For the Love of the Trail Meal

Whose idea was it to make my own meals anyways?

Just kidding, I know it was me. To be honest, of all the things I love about being on the trail, being able to have a good meal on top of a mountain has always been one of my favorites.

If I’m going on a day trip I’ll often pack both my stoves (an MSR and a Jetboil) in order to be able to cook some pretty fun meals, like the teriyaki salmon with bok choy and rice featured in the photo for this post.

Flash forward to planning my first real long distance hike on the Long Trail this summer, I obviously knew I wasn’t going to be able to pack perishable food and multiple stoves, but I knew I still wanted to eat well. While I’ve enjoyed some tasty prepacked backpacking meals in my day, I feel like the options are always so limited, and they also tend to be pretty pricey.

Enter Quarantine Purchase

Ahh. My dehydrator, up until now I’ve really only used it to dry spices and a few other random projects like making veggie chips, but my intent on first purchasing it was to make my own backpacking meals.

While I’m excited to finally be using it for the reason I purchased it, I’m also less than a week out from the start of my trip, still dehydrating stuff, and wondering what the heck I was thinking.


Keep it simple stupid. A moto I’ve learned from watching cooking shows, and I tried to keep with me in my meal planning. Really the only meals I’m making are my dinners, I’m doing basic prepared stuff for my breakfasts and lunches, but I’m a girl who loves a good hot meal at the end of the day, and didn’t want to forego that on the trail.

When considering what I wanted to pack for dinners I thought KISS, and I thought comfort, and ultimately I landed on..

Winner Winner Chicken Dinner

I couldn’t help myself with that one, my brain operates on dad jokes and puns. But also, my favorite all time meal is a turkey dinner, so that’s what I decided to aim for when deciding on meals that would be fairly simple to dehydrate, while also being something I was excited to eat at the end of a long day.

I started by going out and purchasing a bunch of rotisserie chickens to shred and dehydrate because I figured that would be the easiest option. However, once I got home with them all and did some research, I read conventionally cooked chicken actually is pretty terrible to use in the way I was intending and doesn’t rehydrate well at all.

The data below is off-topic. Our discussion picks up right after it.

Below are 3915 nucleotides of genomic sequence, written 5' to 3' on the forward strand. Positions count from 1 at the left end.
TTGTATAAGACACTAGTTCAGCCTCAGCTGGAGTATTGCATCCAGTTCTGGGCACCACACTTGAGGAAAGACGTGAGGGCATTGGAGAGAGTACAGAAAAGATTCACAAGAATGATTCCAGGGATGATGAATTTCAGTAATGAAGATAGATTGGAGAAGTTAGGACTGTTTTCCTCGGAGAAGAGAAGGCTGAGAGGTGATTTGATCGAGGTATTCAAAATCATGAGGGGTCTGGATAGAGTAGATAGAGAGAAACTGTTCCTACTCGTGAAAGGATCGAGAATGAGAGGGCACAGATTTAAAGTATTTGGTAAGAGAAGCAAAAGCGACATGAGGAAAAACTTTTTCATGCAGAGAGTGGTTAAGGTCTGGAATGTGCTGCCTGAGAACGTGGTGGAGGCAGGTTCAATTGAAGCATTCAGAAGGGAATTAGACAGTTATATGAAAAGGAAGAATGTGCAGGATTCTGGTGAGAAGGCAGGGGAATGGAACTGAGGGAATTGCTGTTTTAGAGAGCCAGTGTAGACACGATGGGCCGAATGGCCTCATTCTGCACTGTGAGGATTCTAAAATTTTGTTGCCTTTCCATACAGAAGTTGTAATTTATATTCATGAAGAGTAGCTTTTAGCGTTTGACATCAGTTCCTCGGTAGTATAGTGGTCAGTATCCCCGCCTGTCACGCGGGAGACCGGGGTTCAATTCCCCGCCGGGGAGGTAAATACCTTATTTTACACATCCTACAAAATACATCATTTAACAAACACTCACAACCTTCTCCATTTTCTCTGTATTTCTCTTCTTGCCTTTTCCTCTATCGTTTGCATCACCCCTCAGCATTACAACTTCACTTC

After doing some more research the overall take away was that if you want chicken that doesn’t rehydrate into a chewy tough leathery texture, you need chicken cooked in a pressure cooker or canned chicken. I don’t own a pressure cooker and honestly the idea of canned chicken kind of grosses me out so I decided to go a different route and opt for ground turkey instead.

I did a little more research to make sure this wasn’t just another terrible idea and found out ground turkey actually dehydrates pretty well due to it’s high surface content and low fat, back to the store!

The verdict…

I’ll spare the details of the dehydrating process (although I’m happy to share with anyone whose interested!) But I must say I was super happy with my end results! I combined my dehydrated ground turkey, with some bags of frozen mixed vegetables which I also dehydrated, then also added some instant potato flakes, and turkey gravy seasoning, and the end result was pretty damn tasty!

I’ll be honest I was actually nervous to test run the end results because part of me was worried it would be terrible and I wouldn’t have the time (or the morale) to try to make anything different. But I must say I gave myself a pat on the back after finally giving it a try.

Overall, after a little trial and error I have to say I’m really proud to be bringing some homemade meals on the trail, and while I definitely didn’t save myself any time preparing them, at least I saved some money!





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Comments 1

  • Ruth Morley : Jul 8th

    I enjoyed reading your post. You’re probably on the trail by now, but when you’re back home, check out the Backpacking Chef both on line and both his cookbooks. I learned most of what I know from his excellent tips and recipes. I dehydrated all my food for the full length of the AT. The first 3 years it was a Paleo diet, so I even made my own jerky. The final year, 2021, I had changed most happily to a whole food plant based way of eating. I certainly recommend both the way of eating and dehydrating your own trail meals and snacks!


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